The Fed Decides the Economy Still Sucks (NY Mag)

Kevin Roose reports on the Federal Reserve announcement that there will be no tapering just yet. He says this shows how strongly doves like Janet Yellen are reorienting Fed priorities towards creating new jobs.

Fed Favorite Janet Yellen Is No Dove—and That's a Good Thing (The Atlantic)

Matthew O'Brien points out that while Yellen is called dovish today for her focus on unemployment over inflation, in the Clinton years she was a staunch hawk. Her willingness to shift strategies based on facts only confirms her strengths as a central banker.

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The Digital Divide is Holding Young New Yorkers Back

Nell Abernathy looks at a study commissioned by the Manhattan Borough President and the New York City Comptroller on Internet access in public schools. 75 percent of NYC public schools only have access at 10 mbps or less, and the slower access is concentrated in poorer neighborhoods.

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Daily Digest - September 12: Reducing Inequality Isn't Impossible

Sep 12, 2013Rachel Goldfarb

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The Richest Nab The Greatest Share of Income Recovered (All In With Chris Hayes)

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The Richest Nab The Greatest Share of Income Recovered (All In With Chris Hayes)

Roosevelt Institute Chief Economist Joseph Stiglitz discusses the ways that the labor market and financial systems have contributed to income inequality's growth. He talks about short-term solutions, like appointing a Fed chair who will focus on full employment.

Report: The Rich Are Now Richer Than Ever (MoJo)

Erika Eichelberger reports on a study showing that the vast bulk of the recovery has gone to the wealthiest Americans. Rising corporate profits and stock prices don't help the middle and lower classes.

Moving Past the Low-Wage Social Contract (Reuters)

Josh Freedman argues that for decades our social contract has used tax credits and subsidies to help low wage workers and encourage lower prices, and it isn't working. Tax credits don't reduce income inequality or increase income mobility.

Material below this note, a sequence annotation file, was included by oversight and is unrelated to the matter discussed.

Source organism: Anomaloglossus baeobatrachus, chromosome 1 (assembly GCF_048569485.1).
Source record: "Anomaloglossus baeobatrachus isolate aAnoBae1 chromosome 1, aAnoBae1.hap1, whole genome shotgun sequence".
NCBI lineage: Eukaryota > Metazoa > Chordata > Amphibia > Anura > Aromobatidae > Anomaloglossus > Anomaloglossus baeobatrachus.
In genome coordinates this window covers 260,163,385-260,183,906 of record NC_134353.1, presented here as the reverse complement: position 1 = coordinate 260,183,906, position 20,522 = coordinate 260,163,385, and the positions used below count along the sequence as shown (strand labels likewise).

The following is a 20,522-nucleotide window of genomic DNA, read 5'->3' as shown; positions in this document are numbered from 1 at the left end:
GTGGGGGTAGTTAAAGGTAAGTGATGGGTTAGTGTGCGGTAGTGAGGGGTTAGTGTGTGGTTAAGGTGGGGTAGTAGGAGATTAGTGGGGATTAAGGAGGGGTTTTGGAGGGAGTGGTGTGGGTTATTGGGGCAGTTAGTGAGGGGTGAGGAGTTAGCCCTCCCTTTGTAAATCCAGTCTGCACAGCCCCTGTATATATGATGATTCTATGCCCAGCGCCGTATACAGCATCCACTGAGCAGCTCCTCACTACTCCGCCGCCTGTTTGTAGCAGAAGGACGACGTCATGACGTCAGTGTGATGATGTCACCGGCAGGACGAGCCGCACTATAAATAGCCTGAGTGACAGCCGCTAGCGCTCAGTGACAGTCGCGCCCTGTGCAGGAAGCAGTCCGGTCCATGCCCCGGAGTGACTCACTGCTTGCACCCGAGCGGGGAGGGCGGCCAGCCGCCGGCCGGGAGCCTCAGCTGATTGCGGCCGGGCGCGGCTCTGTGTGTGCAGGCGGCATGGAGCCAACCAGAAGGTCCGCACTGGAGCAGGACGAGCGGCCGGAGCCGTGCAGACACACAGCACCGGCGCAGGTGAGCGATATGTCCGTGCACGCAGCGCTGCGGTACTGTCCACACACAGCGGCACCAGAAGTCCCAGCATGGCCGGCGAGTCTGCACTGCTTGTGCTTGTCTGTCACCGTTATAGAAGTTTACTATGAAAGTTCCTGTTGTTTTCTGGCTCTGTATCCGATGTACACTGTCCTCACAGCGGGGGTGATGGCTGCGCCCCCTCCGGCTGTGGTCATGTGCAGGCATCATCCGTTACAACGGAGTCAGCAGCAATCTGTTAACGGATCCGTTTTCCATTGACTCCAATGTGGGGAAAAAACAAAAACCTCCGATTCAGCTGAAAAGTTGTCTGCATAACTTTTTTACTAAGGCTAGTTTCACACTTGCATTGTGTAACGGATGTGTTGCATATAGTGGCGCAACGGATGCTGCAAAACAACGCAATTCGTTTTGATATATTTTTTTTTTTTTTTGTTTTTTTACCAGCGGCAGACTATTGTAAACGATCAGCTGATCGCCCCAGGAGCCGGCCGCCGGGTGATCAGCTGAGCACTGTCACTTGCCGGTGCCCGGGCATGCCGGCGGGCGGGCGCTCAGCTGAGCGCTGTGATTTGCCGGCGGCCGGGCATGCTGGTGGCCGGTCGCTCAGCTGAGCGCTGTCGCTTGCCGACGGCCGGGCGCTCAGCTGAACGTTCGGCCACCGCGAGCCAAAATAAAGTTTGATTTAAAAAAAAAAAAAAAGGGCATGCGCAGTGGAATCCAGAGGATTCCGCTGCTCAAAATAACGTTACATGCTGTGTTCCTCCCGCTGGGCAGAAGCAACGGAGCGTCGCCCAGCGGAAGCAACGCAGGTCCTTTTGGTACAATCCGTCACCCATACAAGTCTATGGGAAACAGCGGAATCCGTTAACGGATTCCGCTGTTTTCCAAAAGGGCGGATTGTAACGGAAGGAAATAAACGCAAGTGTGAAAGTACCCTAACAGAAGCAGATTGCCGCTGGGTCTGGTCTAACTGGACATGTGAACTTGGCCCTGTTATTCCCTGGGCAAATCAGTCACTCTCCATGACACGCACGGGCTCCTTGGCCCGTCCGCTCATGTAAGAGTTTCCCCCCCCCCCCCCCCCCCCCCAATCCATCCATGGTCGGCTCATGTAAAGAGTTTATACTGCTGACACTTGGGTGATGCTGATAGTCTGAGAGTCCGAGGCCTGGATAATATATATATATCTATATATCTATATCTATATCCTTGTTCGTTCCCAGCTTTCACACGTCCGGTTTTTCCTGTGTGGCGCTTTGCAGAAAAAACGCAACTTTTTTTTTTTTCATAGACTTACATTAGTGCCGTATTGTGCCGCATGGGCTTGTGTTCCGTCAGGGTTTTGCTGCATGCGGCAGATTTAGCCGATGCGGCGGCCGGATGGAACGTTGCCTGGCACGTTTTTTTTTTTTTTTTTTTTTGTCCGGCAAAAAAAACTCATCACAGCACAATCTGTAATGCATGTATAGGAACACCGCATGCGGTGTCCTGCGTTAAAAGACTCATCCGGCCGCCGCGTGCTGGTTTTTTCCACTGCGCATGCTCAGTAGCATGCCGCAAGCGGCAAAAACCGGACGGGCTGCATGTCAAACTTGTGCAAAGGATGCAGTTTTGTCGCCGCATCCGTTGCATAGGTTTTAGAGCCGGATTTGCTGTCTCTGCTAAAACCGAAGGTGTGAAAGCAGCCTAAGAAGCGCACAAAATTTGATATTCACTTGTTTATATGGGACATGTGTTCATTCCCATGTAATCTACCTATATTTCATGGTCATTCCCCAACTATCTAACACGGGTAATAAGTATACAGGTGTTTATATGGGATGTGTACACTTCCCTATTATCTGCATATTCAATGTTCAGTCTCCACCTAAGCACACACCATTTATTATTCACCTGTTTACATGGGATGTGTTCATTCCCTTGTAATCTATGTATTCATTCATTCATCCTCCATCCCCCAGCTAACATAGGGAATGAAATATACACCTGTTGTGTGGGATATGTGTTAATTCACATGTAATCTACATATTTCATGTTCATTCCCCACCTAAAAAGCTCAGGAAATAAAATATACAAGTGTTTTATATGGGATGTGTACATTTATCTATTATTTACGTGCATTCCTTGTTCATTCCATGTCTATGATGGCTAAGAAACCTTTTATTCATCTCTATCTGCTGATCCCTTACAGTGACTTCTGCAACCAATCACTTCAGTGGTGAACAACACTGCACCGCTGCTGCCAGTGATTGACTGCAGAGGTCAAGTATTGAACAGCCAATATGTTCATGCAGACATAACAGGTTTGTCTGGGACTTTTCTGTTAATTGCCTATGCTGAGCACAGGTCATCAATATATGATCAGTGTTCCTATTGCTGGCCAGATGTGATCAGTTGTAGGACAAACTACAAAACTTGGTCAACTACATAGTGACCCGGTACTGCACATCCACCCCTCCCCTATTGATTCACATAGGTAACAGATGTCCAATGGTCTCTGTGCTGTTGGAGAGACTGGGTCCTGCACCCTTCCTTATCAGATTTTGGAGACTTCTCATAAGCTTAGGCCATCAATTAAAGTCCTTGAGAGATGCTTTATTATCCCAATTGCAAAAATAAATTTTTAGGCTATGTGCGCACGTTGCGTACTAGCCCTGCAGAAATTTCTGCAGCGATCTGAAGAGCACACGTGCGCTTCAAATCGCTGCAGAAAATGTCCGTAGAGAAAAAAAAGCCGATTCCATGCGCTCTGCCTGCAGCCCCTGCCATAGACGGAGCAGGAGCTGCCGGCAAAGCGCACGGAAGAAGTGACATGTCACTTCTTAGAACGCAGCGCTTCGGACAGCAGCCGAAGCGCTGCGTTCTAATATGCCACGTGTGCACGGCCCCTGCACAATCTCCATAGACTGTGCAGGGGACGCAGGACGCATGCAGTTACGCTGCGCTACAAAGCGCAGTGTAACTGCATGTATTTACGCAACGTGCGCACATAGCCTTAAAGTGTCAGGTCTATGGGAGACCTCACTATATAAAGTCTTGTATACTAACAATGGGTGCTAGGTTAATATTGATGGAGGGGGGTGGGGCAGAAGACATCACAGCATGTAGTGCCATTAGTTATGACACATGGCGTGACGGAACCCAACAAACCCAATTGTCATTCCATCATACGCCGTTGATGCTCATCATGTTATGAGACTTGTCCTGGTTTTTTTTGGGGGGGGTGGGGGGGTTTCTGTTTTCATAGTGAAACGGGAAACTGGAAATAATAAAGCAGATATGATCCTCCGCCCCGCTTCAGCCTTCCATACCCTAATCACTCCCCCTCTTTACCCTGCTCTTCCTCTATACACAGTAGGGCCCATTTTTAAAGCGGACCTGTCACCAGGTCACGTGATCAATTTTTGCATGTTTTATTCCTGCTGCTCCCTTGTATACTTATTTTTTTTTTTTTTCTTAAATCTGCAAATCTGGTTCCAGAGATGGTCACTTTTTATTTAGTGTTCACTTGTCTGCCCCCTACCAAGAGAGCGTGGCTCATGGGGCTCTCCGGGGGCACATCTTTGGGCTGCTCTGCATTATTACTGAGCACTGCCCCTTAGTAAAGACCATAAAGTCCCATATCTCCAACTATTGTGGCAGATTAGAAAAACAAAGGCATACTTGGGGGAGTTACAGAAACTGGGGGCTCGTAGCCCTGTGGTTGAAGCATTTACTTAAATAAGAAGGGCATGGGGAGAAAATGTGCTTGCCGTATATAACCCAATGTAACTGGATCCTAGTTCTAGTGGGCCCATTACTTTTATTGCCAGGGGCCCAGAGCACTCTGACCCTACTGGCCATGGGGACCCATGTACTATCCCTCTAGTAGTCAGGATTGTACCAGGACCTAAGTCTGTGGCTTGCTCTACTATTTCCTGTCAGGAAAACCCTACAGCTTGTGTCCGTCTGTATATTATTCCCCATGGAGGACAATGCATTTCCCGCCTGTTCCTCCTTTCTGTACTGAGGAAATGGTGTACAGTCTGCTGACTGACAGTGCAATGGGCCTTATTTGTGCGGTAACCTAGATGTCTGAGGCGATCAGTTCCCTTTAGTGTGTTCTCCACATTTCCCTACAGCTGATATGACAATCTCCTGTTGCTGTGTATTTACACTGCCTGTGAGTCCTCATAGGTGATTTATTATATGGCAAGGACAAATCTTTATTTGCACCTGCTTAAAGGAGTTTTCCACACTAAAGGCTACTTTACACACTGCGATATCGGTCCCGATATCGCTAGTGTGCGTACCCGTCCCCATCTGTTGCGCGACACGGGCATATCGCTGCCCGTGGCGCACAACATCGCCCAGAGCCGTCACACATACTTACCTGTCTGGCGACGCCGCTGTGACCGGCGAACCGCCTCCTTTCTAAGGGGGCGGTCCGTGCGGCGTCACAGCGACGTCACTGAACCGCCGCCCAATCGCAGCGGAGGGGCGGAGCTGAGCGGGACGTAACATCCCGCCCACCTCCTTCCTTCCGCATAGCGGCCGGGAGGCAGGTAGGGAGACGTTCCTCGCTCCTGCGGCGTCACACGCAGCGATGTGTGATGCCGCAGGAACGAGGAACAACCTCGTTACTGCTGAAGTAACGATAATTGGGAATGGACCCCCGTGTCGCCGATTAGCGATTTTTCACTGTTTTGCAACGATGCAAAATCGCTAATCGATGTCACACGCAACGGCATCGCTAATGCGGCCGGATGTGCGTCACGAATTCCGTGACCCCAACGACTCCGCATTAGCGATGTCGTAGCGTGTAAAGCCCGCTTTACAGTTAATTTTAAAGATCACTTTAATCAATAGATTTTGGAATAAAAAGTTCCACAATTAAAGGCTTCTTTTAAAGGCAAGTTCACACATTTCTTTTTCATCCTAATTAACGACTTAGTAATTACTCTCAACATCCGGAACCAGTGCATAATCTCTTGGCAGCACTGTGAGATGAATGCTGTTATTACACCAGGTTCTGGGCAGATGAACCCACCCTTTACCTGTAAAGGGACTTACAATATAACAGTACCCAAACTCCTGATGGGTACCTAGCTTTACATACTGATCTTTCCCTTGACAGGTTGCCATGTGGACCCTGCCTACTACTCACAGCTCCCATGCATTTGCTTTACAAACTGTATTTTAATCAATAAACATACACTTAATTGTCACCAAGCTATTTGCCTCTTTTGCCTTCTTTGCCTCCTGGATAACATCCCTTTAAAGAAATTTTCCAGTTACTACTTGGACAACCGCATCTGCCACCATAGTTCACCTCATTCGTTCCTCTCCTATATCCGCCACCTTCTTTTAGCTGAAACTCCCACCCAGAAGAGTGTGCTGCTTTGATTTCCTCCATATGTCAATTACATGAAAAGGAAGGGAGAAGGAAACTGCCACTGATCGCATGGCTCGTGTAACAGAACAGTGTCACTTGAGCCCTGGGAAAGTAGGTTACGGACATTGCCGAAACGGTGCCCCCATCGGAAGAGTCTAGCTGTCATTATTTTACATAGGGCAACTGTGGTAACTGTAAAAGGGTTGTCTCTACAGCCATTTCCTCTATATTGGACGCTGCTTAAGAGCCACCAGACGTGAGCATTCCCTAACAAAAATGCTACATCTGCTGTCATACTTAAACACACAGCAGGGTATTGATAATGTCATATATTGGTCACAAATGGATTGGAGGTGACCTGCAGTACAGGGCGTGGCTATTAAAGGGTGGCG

Top California Lawmakers Back Raising Minimum Wage (NYT)

With the leaders of the legislature and the governor backing the bill, Ian Lovett reports that California is almost certain to pass the nation's highest minimum wage by Friday. The bill will raise the minimum wage to $9 on July 1, 2013, and to $10 on January 1, 2016.

The Real Reason the Poor Go Without Bank Accounts (Atlantic Cities)

Lisa Servon discusses her research on why some people prefer check cashers, despite the fees involved. She finds that check cashers may serve people living on the edge better, because there's no risk of cascading fees for overdrawn accounts.

Government-Shutdown Crisis Proceeding on Schedule (TAP)

Paul Waldman reports that if Tea Party Republicans have their way, we'll be headed for a shutdown in October. Of course, that isn't going to help the GOP's reputation with voters, but defunding Obamacare is more important then keeping government programs funded.

Five Years After the Crisis, These 13 Charts Show What’s Fixed and What Isn’t. (WaPo)

Neil Irwin presents data on what has and hasn't changed in the five years since Lehman Brothers declared bankruptcy. He claims that this data makes a persuasive argument that today's financial system is more stable then before.

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Three Graphs That Show Why Inequality Matters in the New York City Mayoral Race

Nell Abernathy, Program Manager for the Roosevelt Institute's Bernard L. Schwartz Rediscovering Government Initiative, shares some charts that explain why inequality (or as Mayor Bloomberg puts it, "class warfare") is so important in the NYC mayoral race.

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Policy Note: Will Crowdfunding Kickstart an Investment Revolution?

Sep 5, 2013

Download the policy note (PDF) by Georgia Levenson Keohane

In a new policy note, Roosevelt Institute Fellow Georgia Levenson Keohane examines the policy and political implications of peer-to-peer financing. In recent years, crowdfunding has emerged as a financing model that allows smaller funders to invest in projects and organizations in their early stages – particularly those that would otherwise struggle to obtain capital. Peer-to-peer funding experiments first emerged in the nonprofit sector, but have since expanded to the realms of for-profit investment and political activism.

Download the policy note (PDF) by Georgia Levenson Keohane